And I learned this lesson the hard way. In 2010, just after the first book came out, I went to the Horror Con in Brighton. I'd packed postcards, and business cards, but we headed down on the train after work, and when we reached the hotel we discovered there was a party in a bar on the pier, which had already started, so we dumped our luggage in the room and headed straight there. Then we discovered it was a free bar, so of course that's where everybody was. And I had so many occasions to hand out my cards and tell people all about my new book, but they were all back in the hotel room. I've never made that mistake since.

Once you've got that book deal, there are other things you can do to promote yourself. Host guest posts on your blog site featuring other writers, and get them to host you on their site. It's mutually beneficial to both host and guest, and it doesn't cost anything to do it. Go to conventions - as many as you can afford - to meet up with other writers, readers and publishers in your genre. When the call for panels goes out, volunteer for one. Most calls for panel volunteers also ask you to list what sort of panels you want to see, so think realistically about what you could feasibly talk about. Short fiction? Cross-genre fiction? Independent publishing? The road to publication (no matter how far along it you are)? Throw out any ideas you can - you never know what might inspire the panel organisers.


 You should also try contacting your local paper and your local book shops to see if they are interested in promoting you, but this is very hit and miss. I had some success with the former, but if you're with a Print On Demand (POD) publisher, getting your book into book shops entirely depends on the shop's buying policy. I have found that in the UK, a lot of book shops aren't interested in taking anything they can't buy on a Sale or Return basis, and that's generally not possible with POD. But still, it doesn't hurt to ask. You might discover that the manager of your local bookshop is an advocate for small presses and is agreeable to organising a signing with you.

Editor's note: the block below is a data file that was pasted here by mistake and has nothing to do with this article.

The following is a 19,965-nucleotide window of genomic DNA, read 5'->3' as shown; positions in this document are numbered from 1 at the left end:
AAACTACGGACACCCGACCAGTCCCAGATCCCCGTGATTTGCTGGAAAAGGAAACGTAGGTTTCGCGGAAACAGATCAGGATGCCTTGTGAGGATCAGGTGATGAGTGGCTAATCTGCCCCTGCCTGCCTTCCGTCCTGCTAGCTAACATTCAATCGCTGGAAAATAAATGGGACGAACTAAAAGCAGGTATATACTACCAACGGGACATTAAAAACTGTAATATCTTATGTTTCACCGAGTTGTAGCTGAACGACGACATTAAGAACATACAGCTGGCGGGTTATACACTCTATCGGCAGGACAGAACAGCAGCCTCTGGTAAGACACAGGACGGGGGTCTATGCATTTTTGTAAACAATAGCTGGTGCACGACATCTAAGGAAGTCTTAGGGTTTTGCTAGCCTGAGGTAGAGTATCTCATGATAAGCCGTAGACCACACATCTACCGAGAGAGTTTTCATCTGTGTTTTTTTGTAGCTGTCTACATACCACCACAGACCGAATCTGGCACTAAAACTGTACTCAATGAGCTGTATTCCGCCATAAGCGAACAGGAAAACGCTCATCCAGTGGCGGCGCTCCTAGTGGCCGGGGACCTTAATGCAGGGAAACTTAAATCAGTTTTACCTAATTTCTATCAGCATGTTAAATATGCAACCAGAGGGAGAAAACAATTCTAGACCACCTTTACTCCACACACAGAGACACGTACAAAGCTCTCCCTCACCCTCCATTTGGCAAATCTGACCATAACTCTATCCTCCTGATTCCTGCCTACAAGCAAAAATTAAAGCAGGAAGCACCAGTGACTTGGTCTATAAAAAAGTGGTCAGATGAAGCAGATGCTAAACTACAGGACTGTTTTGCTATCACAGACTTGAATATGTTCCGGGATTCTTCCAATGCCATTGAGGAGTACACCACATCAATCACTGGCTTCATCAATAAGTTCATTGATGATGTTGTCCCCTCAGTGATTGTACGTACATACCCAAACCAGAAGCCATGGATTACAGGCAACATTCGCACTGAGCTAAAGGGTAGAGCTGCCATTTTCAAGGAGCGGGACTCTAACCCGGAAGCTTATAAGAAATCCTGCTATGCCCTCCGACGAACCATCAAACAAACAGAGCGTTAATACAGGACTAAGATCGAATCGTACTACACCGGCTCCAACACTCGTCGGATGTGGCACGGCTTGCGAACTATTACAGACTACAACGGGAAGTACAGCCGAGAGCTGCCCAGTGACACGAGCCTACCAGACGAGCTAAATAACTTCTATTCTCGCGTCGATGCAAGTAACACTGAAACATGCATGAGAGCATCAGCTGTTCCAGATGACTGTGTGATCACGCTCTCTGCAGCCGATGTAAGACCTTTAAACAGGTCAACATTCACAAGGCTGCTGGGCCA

In short, do what you can to pimp yourself, when you can. And there will be times when it all seems like a great deal of effort, and when the royalty statement comes in and you haven't sold much, you will wonder why you bother. But marketing is all part of the process of being a writer, and it's something that we all have to participate in to a certain degree, no matter how disagreeable it might be.

Wednesday, May 10, 2017

Doing It For Fun?

It's sometimes hard to explain, to a non-writer, why I write. The confusion generally comes when the non-writer discovers I am not a full-time writer. "So it's a hobby," they say. "You do it for fun."

I can't explain that it's not a hobby - more a need. And most of the time, it's not fun. It's not fun to experience the crushing self-doubt that arrives on a regular basis and convinces me that every word I've ever written is complete rubbish. Or that feeling of rejection that comes with every email beginning, "thank you for sending us your manuscript. We regret to inform you that it will not fit our list at this time." Or, for me, getting up at 5:20am to write before work when really I'd much rather have an extra hour in bed.